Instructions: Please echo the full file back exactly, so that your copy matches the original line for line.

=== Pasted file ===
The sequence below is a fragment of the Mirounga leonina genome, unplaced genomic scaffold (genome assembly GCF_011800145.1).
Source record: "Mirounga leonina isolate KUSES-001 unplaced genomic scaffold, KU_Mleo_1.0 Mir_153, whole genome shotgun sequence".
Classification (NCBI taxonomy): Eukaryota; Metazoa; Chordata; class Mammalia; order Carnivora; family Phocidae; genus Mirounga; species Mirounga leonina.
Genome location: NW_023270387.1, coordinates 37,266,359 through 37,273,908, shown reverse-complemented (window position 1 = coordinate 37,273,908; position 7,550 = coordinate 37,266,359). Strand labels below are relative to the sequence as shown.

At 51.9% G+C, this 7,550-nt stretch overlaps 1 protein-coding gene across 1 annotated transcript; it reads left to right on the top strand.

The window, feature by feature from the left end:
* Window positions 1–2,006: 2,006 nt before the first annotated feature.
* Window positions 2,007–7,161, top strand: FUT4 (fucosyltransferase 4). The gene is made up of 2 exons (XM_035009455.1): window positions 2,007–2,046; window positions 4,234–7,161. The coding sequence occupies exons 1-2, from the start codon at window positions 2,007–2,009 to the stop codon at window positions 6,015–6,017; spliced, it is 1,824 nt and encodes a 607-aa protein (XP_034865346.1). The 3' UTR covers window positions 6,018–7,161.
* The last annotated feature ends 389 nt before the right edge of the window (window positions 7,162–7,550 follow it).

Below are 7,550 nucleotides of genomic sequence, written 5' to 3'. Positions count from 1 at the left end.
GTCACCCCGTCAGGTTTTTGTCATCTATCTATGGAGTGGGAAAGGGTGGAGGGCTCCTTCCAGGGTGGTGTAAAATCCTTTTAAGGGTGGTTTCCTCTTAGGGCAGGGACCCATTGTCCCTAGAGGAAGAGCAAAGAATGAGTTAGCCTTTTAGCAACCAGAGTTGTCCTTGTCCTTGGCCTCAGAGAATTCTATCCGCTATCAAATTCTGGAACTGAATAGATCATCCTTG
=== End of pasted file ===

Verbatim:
The sequence below is a fragment of the Mirounga leonina genome, unplaced genomic scaffold (genome assembly GCF_011800145.1).
Source record: "Mirounga leonina isolate KUSES-001 unplaced genomic scaffold, KU_Mleo_1.0 Mir_153, whole genome shotgun sequence".
Classification (NCBI taxonomy): Eukaryota; Metazoa; Chordata; class Mammalia; order Carnivora; family Phocidae; genus Mirounga; species Mirounga leonina.
Genome location: NW_023270387.1, coordinates 37,266,359 through 37,273,908, shown reverse-complemented (window position 1 = coordinate 37,273,908; position 7,550 = coordinate 37,266,359). Strand labels below are relative to the sequence as shown.

At 51.9% G+C, this 7,550-nt stretch overlaps 1 protein-coding gene across 1 annotated transcript; it reads left to right on the top strand.

The window, feature by feature from the left end:
* Window positions 1–2,006: 2,006 nt before the first annotated feature.
* Window positions 2,007–7,161, top strand: FUT4 (fucosyltransferase 4). The gene is made up of 2 exons (XM_035009455.1): window positions 2,007–2,046; window positions 4,234–7,161. The coding sequence occupies exons 1-2, from the start codon at window positions 2,007–2,009 to the stop codon at window positions 6,015–6,017; spliced, it is 1,824 nt and encodes a 607-aa protein (XP_034865346.1). The 3' UTR covers window positions 6,018–7,161.
* The last annotated feature ends 389 nt before the right edge of the window (window positions 7,162–7,550 follow it).

Below are 7,550 nucleotides of genomic sequence, written 5' to 3'. Positions count from 1 at the left end.
GTCACCCCGTCAGGTTTTTGTCATCTATCTATGGAGTGGGAAAGGGTGGAGGGCTCCTTCCAGGGTGGTGTAAAATCCTTTTAAGGGTGGTTTCCTCTTAGGGCAGGGACCCATTGTCCCTAGAGGAAGAGCAAAGAATGAGTTAGCCTTTTAGCAACCAGAGTTGTCCTTGTCCTTGGCCTCAGAGAATTCTATCCGCTATCAAATTCTGGAACTGAATAGATCATCCTTG